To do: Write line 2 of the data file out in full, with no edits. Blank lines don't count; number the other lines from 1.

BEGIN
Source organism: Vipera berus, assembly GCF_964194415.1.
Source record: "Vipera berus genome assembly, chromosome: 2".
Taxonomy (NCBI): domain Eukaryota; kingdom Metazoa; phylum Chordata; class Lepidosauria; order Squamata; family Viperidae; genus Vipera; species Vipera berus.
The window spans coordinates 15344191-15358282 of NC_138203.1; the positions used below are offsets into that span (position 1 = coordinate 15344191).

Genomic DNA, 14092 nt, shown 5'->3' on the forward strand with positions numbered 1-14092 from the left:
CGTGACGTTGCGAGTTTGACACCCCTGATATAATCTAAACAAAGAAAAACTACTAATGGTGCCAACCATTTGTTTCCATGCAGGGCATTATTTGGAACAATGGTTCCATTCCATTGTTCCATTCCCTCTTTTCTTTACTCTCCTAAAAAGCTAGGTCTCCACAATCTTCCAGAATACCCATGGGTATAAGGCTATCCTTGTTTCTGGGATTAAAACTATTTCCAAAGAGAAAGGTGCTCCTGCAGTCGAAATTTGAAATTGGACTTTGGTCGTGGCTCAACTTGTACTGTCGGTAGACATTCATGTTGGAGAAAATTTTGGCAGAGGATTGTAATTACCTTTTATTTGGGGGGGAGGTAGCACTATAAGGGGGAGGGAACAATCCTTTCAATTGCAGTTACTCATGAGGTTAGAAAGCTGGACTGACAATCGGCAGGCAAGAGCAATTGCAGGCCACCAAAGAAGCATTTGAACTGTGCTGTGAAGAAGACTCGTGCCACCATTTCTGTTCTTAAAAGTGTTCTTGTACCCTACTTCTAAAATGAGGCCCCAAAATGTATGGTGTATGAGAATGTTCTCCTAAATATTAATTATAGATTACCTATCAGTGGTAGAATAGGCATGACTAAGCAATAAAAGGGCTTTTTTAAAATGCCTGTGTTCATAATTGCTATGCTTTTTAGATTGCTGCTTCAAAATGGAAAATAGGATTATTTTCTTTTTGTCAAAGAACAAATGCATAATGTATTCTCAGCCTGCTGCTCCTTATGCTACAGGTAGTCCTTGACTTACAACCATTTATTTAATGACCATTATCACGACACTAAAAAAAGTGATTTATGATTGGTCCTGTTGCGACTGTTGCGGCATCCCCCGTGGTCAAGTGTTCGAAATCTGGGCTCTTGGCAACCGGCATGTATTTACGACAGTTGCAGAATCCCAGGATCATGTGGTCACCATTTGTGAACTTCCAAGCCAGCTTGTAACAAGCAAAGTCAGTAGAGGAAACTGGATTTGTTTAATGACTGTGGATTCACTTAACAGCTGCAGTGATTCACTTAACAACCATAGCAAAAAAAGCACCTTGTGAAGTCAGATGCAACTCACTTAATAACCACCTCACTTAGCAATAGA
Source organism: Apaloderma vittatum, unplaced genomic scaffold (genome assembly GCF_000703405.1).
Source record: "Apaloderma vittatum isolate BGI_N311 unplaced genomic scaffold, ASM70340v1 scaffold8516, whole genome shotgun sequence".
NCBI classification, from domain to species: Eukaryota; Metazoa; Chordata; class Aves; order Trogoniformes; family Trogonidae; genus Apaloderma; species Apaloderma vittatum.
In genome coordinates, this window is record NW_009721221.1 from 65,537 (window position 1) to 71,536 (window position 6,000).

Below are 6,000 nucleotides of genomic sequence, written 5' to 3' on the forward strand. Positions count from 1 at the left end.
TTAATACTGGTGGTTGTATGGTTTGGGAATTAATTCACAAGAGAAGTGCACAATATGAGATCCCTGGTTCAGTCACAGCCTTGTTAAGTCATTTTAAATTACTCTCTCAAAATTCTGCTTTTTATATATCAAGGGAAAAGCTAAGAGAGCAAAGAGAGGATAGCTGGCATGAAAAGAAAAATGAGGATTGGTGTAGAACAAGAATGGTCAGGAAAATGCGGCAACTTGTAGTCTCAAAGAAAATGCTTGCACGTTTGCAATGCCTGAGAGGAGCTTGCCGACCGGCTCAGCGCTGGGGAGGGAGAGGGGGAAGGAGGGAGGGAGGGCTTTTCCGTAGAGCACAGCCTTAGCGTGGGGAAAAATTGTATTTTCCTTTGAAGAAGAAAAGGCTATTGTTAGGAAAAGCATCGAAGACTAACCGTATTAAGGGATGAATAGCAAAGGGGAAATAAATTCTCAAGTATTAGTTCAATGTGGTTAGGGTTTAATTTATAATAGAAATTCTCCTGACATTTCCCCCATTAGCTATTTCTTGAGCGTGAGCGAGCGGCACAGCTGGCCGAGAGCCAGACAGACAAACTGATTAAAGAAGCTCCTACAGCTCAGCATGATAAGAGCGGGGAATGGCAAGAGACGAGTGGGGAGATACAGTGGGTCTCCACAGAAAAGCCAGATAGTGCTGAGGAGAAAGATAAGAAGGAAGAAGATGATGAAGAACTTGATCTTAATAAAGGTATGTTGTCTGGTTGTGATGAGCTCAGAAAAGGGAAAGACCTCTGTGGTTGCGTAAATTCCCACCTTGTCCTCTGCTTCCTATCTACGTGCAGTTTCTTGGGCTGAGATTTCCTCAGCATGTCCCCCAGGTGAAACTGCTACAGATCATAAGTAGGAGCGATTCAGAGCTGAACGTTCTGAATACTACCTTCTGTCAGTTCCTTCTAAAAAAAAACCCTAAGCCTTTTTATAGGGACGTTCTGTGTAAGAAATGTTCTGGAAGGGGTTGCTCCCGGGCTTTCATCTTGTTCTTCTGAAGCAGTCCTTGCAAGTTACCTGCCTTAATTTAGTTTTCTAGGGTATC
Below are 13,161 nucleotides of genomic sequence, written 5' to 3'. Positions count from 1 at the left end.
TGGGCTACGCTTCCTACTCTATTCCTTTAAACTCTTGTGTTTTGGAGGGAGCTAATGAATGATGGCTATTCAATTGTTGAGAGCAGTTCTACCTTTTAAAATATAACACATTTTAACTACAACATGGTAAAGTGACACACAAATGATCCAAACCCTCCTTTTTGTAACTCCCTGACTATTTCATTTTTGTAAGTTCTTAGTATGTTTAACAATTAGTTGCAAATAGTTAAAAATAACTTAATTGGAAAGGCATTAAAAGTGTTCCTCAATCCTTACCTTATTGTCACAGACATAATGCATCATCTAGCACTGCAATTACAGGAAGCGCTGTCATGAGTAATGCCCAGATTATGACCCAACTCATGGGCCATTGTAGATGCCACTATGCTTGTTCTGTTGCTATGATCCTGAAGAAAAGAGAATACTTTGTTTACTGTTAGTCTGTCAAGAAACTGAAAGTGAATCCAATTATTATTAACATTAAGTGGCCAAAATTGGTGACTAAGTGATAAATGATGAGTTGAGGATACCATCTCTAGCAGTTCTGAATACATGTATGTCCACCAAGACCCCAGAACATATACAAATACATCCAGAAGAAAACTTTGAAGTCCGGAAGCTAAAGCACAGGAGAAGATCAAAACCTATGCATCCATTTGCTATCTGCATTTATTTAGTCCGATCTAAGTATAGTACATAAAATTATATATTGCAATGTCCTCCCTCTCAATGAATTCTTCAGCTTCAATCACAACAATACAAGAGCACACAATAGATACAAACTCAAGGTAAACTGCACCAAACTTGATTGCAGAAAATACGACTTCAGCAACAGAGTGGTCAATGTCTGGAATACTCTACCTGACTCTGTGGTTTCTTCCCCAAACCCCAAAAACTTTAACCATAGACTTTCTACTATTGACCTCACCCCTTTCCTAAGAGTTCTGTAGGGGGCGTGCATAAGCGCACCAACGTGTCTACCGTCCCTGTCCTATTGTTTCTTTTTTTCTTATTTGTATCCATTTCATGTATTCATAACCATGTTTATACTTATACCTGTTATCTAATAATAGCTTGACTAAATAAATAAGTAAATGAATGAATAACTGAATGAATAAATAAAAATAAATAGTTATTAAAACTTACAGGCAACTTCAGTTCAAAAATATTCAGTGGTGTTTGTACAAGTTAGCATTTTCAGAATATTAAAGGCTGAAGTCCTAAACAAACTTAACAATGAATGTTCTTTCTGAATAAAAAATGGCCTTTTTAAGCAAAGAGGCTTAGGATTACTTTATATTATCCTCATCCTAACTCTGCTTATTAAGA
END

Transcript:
Source record: "Vipera berus genome assembly, chromosome: 2".